What will survive of us is love…

The philosopher Ludwig Wittgenstein, echoing Epicurus, declared that death is not an event in life. He meant that, since death is the end of all consciousness it’s not something we’re around to experience. We can experience dying but not the instant of death itself – assuming, of course, that we won’t have a post-mortem conscious existence. It’s not just our deaths that we won’t experience: we won’t experience the time after our deaths either. Yet many of us care deeply about what happens after we’re gone. We want our friends and family to flourish; if we have children, we want them to have successful and fulfilled lives, to be happy, perhaps to have children of their own. We may have more generalised wishes for humanity too: hopes that global warming won’t be as devastating as predicted, that there’ll never be another world war, that one day the England football team will win the World Cup again.

Aristotle thought that events after your death could affect whether or not your life had gone well. A terrible tragedy befalling your children, or the complete collapse of some project you’d spent a lifetime building up – even though you wouldn’t experience these things – they would mean a worse life for you, objectively but not subjectively. This went further than Solon’s proverb ‘Call no man happy until he is dead’, as even if you had a calm and pain-free exit, there were evils, according to Aristotle, that could still befall you, even though you wouldn’t experience them.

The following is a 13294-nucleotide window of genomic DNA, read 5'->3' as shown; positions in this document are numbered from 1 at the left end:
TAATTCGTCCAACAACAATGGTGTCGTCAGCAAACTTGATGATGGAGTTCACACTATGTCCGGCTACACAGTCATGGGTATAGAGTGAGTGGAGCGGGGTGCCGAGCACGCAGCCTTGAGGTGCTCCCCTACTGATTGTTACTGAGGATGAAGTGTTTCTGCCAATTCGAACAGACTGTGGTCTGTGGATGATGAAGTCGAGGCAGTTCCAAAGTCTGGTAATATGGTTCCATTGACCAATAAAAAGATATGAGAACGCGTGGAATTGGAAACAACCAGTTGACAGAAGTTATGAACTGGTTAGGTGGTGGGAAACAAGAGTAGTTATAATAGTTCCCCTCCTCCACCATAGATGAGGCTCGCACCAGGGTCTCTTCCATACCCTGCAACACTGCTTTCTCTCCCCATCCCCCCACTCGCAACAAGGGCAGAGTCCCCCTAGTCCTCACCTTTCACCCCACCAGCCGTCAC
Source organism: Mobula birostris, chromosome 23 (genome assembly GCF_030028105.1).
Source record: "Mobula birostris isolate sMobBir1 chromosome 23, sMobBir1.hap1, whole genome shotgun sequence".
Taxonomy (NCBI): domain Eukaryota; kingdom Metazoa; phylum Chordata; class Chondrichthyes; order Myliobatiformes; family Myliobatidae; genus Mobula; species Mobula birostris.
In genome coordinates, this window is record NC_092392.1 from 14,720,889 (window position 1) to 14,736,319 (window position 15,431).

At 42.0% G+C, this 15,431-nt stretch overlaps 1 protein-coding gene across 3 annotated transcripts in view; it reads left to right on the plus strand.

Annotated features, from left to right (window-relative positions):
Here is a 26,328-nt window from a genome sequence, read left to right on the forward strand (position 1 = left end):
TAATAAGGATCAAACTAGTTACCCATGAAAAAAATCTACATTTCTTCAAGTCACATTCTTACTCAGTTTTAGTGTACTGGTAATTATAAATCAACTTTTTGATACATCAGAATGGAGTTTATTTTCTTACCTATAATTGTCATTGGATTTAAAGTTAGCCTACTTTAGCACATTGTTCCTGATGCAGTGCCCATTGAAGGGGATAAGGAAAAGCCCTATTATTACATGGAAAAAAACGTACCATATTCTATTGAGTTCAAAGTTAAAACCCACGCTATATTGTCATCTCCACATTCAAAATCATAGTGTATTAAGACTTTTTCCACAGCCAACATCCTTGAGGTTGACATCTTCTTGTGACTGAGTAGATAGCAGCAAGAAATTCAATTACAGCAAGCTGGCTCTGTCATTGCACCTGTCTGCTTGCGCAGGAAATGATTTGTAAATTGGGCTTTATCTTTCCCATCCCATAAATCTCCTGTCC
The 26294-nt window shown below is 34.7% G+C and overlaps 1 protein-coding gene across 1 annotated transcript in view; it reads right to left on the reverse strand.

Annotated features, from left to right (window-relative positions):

If Aristotle was right, making material plans for what happens after your death could be a way of securing your own flourishing. You don’t want bad things to happen after your death to those you love not just for their sake, but for the sake of your own life going well. Yet most of us who take precautions to help those who will outlive us – in the form of savings, life insurance, wills, and inheritable property – don’t imagine that we’ll benefit personally from this. Our motives for investing in the future beyond our deaths are largely unselfish ones. We want our descendants and beneficiaries to have the financial means to live well after we are gone for their sakes, not simply for our peace of mind. We may be motivated by a sense of responsibility towards dependants, or perhaps by a desire to improve relations with the living, but mostly such gestures are acts of love that extend beyond the grave.


This post was written by Nigel Warburton. Nigel is a freelance philosopher and podcaster. His books include A Little History of Philosophy, Philosophy: the Basics, Philosophy: the Classics and Thinking from A to Z. He is the interviewer for the very popular Philosophy Bites podcast (www.philosophybites.com) and you can find him @philosophybites on Twitter.
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